Handicappers allocate horses a numeric rating based on their form and ability. Once a horse has competed in a race, its rating will be assessed within 24 hours. A winning performance generally attracts a penalty of 1.5kg to 2.5kg, as was the case with this year’s Melbourne Cup favorite, Tiger Moth.
Horses that race well above their current rating grade and prove competitive will on most occasions receive a rating increase. A horse will not necessarily receive a downgrade for an uncompetitive performance.
The handicappers will factor in whether the distance was unsuitable, track conditions, interference, saddle slips, a rider losing the irons, a horse making a slow start, a horse remaining wide throughout, or a horse contesting a significantly higher standard race.
Handicapping in the United States
There are some handicap races in the United States. However, most Americans prefer to “handicapping” as simply the art of predicting the outcome of any type of race and making a profit by betting on it.
Expert handicappers are essentially professional bettors – or aspiring pros – that study the Daily Racing Form, observe the horse’s body language, and seize upon changes in the pari-mutuel betting pools listed on tote boards.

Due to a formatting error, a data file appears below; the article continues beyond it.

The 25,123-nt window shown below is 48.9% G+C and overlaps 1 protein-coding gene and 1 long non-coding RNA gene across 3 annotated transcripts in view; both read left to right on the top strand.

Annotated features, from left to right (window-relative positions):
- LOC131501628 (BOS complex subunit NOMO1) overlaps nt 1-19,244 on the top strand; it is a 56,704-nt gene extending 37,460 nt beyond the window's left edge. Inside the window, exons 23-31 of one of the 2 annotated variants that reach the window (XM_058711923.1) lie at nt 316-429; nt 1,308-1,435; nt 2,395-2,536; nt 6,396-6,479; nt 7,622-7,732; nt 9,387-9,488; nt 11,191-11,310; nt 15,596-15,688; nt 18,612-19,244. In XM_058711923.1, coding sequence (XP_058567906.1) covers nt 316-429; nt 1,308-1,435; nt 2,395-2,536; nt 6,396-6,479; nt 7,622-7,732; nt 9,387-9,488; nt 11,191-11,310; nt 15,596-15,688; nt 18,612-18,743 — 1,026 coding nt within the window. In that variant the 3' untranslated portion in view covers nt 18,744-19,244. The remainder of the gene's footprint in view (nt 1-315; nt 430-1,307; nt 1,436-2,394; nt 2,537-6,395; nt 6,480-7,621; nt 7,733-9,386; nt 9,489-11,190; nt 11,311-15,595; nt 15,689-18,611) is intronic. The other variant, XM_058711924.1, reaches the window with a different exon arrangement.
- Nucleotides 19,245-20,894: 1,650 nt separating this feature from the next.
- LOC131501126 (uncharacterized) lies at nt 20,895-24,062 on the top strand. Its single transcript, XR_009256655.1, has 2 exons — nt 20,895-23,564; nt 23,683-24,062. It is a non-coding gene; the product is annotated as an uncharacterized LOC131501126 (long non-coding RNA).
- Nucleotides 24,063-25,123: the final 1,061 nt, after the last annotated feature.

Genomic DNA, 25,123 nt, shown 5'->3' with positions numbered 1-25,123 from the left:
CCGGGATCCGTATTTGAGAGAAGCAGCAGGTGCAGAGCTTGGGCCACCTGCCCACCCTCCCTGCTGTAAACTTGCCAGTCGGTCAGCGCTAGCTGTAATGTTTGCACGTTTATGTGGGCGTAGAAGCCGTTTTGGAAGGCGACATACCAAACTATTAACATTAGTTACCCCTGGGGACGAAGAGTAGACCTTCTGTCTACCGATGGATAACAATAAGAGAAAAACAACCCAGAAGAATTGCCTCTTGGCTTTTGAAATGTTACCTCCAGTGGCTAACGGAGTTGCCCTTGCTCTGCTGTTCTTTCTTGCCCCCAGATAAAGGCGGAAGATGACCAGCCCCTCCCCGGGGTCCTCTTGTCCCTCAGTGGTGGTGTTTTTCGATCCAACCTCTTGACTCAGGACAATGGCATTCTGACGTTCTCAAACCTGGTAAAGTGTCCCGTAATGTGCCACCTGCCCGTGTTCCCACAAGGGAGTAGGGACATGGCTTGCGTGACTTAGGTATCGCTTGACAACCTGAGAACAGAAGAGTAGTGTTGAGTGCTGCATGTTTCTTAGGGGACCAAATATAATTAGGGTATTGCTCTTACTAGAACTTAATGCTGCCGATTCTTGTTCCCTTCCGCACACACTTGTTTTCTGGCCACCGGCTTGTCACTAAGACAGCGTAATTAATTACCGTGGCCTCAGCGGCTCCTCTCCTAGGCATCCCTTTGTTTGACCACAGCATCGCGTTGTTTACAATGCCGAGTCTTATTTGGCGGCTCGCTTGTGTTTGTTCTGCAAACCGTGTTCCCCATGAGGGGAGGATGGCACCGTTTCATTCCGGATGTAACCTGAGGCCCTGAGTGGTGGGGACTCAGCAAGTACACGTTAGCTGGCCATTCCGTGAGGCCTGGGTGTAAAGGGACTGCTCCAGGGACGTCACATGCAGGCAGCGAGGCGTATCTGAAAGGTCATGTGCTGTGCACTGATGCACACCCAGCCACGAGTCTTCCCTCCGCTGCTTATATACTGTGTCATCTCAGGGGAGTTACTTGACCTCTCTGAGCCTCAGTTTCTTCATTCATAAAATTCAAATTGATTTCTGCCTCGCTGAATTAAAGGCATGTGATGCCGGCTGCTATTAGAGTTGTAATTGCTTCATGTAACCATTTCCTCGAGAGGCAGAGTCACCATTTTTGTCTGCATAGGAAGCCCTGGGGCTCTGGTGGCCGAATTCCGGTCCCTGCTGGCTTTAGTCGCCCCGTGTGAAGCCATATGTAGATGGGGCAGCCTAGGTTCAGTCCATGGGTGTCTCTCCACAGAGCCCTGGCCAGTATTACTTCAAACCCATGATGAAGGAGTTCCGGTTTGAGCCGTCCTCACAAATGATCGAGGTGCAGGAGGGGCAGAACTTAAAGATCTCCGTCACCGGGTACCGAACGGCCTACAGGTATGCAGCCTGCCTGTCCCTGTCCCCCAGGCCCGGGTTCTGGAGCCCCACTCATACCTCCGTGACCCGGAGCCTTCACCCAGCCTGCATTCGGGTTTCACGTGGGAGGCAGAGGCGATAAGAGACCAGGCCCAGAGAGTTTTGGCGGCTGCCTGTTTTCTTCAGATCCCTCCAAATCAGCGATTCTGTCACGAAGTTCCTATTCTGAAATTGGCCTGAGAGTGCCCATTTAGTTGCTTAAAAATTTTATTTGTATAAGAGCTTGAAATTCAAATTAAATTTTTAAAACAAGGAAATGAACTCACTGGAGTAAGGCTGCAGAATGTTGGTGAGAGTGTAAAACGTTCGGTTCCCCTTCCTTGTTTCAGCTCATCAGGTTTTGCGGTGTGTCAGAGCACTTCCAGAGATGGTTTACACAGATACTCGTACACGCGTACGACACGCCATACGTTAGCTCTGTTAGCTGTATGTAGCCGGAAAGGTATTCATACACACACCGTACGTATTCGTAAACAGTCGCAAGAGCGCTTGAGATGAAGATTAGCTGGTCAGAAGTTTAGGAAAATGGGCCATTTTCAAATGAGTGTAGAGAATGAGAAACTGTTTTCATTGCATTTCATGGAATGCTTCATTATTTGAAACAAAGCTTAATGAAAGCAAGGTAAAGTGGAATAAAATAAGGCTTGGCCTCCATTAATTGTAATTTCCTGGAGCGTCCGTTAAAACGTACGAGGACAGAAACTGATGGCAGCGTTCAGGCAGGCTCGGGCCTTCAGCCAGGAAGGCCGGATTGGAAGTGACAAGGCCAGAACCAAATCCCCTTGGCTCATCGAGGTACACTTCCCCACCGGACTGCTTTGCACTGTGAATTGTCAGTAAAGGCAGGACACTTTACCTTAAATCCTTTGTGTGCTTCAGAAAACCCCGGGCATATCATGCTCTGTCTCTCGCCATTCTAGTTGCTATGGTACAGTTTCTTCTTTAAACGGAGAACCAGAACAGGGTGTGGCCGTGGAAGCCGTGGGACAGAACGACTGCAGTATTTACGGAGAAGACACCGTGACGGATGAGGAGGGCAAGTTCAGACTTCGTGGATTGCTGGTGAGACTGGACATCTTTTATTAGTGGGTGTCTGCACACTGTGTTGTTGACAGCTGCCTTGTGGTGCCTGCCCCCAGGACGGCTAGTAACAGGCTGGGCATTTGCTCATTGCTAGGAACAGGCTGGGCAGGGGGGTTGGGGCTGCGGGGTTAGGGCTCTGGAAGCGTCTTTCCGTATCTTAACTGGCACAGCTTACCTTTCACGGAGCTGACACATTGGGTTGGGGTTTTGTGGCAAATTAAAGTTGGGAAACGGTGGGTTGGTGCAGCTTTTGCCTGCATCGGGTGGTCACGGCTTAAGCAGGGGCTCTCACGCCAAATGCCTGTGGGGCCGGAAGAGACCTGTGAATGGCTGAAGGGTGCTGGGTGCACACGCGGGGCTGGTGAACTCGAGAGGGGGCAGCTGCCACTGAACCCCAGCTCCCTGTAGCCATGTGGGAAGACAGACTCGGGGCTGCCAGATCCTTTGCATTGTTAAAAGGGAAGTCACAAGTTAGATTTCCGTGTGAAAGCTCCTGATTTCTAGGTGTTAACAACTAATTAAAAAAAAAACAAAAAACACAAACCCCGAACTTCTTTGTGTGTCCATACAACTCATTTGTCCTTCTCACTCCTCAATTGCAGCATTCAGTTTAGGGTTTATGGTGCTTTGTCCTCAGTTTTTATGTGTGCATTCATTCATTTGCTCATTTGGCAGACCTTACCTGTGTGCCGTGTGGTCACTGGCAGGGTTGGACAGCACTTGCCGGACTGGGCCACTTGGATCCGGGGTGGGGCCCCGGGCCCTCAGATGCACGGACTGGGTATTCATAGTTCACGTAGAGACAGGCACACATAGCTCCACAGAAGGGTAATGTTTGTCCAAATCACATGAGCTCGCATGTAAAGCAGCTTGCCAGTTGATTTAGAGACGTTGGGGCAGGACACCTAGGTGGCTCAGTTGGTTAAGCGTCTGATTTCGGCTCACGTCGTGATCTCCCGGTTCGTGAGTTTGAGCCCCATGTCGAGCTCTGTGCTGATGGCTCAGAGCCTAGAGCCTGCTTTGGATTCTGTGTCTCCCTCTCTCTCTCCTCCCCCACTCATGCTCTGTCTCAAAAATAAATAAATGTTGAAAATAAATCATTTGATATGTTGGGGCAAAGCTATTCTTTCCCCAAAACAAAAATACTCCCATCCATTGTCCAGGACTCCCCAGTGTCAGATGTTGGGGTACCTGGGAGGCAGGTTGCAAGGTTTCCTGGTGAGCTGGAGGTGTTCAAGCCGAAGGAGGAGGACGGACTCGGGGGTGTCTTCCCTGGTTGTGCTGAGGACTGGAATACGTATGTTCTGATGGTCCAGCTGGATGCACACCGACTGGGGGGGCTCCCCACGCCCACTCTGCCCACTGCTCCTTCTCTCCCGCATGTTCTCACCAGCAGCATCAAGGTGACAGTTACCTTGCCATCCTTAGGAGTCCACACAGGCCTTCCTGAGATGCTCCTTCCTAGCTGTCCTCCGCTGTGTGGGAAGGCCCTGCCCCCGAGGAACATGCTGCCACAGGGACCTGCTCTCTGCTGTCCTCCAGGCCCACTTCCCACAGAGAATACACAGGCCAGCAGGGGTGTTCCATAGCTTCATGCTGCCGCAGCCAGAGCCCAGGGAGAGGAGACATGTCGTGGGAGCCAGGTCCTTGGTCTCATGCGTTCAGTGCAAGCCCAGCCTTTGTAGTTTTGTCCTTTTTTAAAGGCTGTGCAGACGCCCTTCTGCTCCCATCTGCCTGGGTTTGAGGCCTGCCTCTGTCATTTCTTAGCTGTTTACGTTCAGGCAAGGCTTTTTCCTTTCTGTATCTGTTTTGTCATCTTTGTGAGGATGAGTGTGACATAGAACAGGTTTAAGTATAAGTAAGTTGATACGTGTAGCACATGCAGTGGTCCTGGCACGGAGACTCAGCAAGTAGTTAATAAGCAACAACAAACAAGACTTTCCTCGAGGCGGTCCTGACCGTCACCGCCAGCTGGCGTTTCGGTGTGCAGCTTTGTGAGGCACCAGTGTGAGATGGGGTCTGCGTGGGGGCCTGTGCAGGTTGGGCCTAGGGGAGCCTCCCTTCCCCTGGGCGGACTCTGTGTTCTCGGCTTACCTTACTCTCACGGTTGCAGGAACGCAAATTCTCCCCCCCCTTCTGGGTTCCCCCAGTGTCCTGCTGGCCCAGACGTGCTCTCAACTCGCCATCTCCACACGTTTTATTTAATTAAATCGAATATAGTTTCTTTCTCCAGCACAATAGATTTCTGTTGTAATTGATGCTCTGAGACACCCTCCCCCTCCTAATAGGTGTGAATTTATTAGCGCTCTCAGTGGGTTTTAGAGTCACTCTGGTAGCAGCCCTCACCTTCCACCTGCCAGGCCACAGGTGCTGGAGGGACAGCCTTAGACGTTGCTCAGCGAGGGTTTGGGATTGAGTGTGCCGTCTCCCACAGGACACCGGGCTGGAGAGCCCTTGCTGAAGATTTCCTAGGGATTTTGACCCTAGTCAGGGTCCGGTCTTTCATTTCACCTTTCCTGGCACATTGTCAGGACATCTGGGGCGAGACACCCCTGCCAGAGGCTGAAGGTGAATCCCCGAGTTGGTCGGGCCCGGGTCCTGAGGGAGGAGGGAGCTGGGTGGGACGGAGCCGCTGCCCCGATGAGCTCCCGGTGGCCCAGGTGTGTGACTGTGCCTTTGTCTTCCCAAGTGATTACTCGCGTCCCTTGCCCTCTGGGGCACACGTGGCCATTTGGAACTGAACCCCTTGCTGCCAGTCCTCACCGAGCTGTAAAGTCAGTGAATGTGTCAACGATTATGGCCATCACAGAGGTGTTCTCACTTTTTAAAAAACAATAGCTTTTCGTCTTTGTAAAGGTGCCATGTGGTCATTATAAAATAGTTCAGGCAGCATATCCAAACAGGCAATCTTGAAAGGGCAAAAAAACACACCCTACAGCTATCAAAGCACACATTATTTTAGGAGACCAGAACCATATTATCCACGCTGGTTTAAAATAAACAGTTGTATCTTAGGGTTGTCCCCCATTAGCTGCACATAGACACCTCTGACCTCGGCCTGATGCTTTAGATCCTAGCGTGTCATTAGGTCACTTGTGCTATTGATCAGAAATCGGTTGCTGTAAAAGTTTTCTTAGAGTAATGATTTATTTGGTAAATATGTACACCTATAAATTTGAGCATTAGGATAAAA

They will factor in Beyer speed figures, pace, running style, form, class, post position, jockey, trainer, weight, track condition, and weather before making their decisions. The concept of “handicapping” has moved beyond horse racing, and anyone betting on sports like football and basketball will be considered a handicapper. However, these bettors should not be confused with officials that actually set handicap ratings for horse races.
Tips on Beating the Handicap System
Many stables play the rating system in order to manipulate it. They might get their horses only
partially fit for their first few races. They may enter the horses into races with distances or conditions that they are not suited to. Some even instruct jockeys not to go all out in certain races. This is all designed to get the handicap rating down.
They will then enter the horse into a race in which it has an unfair chance of winning. Once it has won, they will try to secure more wins before the handicapper catches up.
You should look out for horses from small trainers and stables. The horses of the famous trainers generally run to their correct mark, but the trainers that charge low fees and secure results are always trying to beat the handicapper. Also, look out for two-year-olds that struggled over a short distance before the end of the previous season and then emerge ready to take on a longer distance as three-year-olds.
Steer clear of odds-on novices, look for alternatives to the favorite, bear in mind the last winning mark, pay close attention to the tracks and the class of handicap, and scrutinize how each horse has been running before betting on a handicap race.